2. I had to analyse this incident through firstly the lens of Professional ethics . What does the teacher's code of practice say? I also looked at it through the lens of public interest. What would the student's parents think? Others in the community? There is also the global context - one in which male teachers are vilified... I also looked at the Education Council's(2018) guide for Teachers and Social media. An interesting quote is "What one must consider when using social media in a professional setting is the reason why one would use it and how it should be used." I questioned whether having a 'friendship' on Social Media was really a good 'reason' to use it.  There is also the "teachers and social media" website available at: which has the very precise quote: If learners contact you by social media and ask for help or advice relating to sensitive personal issues, social media isn’t the right forum for providing support. Consider redirecting them to appropriate support structures, such as the Guidance Counsellor or guidance team in their school/centre. 
  3. On the individual level, I believe that students need to be valued as individuals and dislike the one-size fits all approach that dominates educational discourse. I have an informal attitude with many of my students, preferring the collegial approach to the behavioural management approach, and this reflects well in my results and classroom environment. However, I also would need to be aware that this hypothetical student may perceive my friendly tone to mean something more, and they could take accepting a friend request to mean something 'more' than a professional friendship. 
  4. I now needed to choose whether to a) accept the friend request, b)decline the friend request and say nothing more of it, c) to decline the friend request and report it to higher management or d) do nothing and hope that it would go away.
  5. Option a) could lead to a large kettle of fish - with possible ramifications for myself, the school and the student. This seems like the worst of the options as it could lead to the 'worst possible' scenario - one where the student/teacher relationship becomes blurred and bordering on unethical. Option b) is better but may leave the student feeling hurt and dismayed, which could have a negative result and lead to them being withdrawn from school. Option C) allows me to share this problem with someone else, possibly the school guidance councillor who would be able to discuss the problem with the student in conjunction with me. Of course there is always option D - to do nothing, but this would just be putting this off till a later date.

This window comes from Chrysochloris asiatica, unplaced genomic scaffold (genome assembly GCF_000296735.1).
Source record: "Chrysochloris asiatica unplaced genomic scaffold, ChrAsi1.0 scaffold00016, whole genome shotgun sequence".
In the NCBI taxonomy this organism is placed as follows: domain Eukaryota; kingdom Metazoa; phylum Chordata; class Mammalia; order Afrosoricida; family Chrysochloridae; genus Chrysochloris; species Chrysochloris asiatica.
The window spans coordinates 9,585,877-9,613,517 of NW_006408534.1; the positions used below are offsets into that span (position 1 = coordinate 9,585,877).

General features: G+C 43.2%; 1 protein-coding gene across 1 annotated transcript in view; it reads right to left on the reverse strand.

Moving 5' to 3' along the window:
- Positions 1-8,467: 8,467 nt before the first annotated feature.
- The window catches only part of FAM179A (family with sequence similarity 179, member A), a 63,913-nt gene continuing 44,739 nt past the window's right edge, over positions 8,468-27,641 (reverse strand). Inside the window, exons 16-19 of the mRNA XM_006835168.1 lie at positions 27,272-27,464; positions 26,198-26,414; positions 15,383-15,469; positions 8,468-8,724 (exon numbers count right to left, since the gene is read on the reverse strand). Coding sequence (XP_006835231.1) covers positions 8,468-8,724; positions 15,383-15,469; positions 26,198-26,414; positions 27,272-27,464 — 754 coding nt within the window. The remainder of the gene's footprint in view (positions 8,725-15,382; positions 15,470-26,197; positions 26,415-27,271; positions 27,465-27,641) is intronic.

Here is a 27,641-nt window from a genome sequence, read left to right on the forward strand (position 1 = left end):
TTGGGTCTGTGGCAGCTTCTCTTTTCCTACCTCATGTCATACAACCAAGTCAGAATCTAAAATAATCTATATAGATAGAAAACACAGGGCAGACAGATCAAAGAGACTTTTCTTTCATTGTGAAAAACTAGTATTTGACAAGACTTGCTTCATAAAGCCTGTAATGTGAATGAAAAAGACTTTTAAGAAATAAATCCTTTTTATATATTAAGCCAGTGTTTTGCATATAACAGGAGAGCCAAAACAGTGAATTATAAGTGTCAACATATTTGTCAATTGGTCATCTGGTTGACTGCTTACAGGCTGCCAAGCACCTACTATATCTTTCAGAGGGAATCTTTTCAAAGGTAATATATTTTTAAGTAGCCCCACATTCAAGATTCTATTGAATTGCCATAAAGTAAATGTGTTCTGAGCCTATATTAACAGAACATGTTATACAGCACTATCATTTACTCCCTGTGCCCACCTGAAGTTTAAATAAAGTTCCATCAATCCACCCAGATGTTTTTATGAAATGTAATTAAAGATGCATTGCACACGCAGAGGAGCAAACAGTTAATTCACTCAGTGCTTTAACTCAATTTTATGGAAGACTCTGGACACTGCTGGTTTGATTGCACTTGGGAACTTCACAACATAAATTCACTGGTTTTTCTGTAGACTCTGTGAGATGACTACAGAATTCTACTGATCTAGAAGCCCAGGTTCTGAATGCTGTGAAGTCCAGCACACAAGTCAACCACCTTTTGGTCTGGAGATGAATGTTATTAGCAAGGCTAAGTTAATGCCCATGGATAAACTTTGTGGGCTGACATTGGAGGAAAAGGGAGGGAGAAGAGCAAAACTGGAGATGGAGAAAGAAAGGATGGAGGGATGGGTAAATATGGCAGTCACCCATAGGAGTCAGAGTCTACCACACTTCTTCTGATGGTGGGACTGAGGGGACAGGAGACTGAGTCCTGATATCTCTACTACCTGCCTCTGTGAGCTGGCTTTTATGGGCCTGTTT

As part of the 'last step' I analysed my response through a lens of the code of standards. I found the most apt part of the code in section 2 :
The particularly important part is number 2: engaging in professional relationships. It is important that the boundary between student and teacher remains in place - and friendships on Social media have become a clearly defined 'line' in common practice. This helps me to choose Option C - as this way the wellbeing of the learner can also be protected.


Education Council. (2017). Our Code Our Standards.Retrieved from:

Education Council (2017). Guide to Teachers and Social media. Retrieved from:

Ehrich, L. C. , Kimber M., Millwater, J. & Cranston, N. (2011). Ethical dilemmas: a model to understand teacher practice, Teachers and Teaching: theory and practice, 17:2, 173-185, DOI: 10.1080/13540602.2011.539794

Netsafe (2017). Responding to online incidents. Retrieved from

Monday, December 4, 2017

Let's get together and inquire our hearts out

For this final  blog post, and as a feedforward into my Research assignment I have chosen to focus on two possible topics for my teaching inquiry:

1) Do the digital tools I have used actually improve student outcomes - particularly writing?

2) Does collaboration actually improve educational outcomes - particularly for boys?

These are both important issues to explore within my current practice. They are both particularly relevant to one community of practice that I exist within - the Otahuhu Community of  Learning. The Ministry of Education (2017) produced a set of achievement challenges for our community and one of the fascinating revelations in the data is how poorly boys perform - once they start year 9, 64 % of them are below the national average in writing.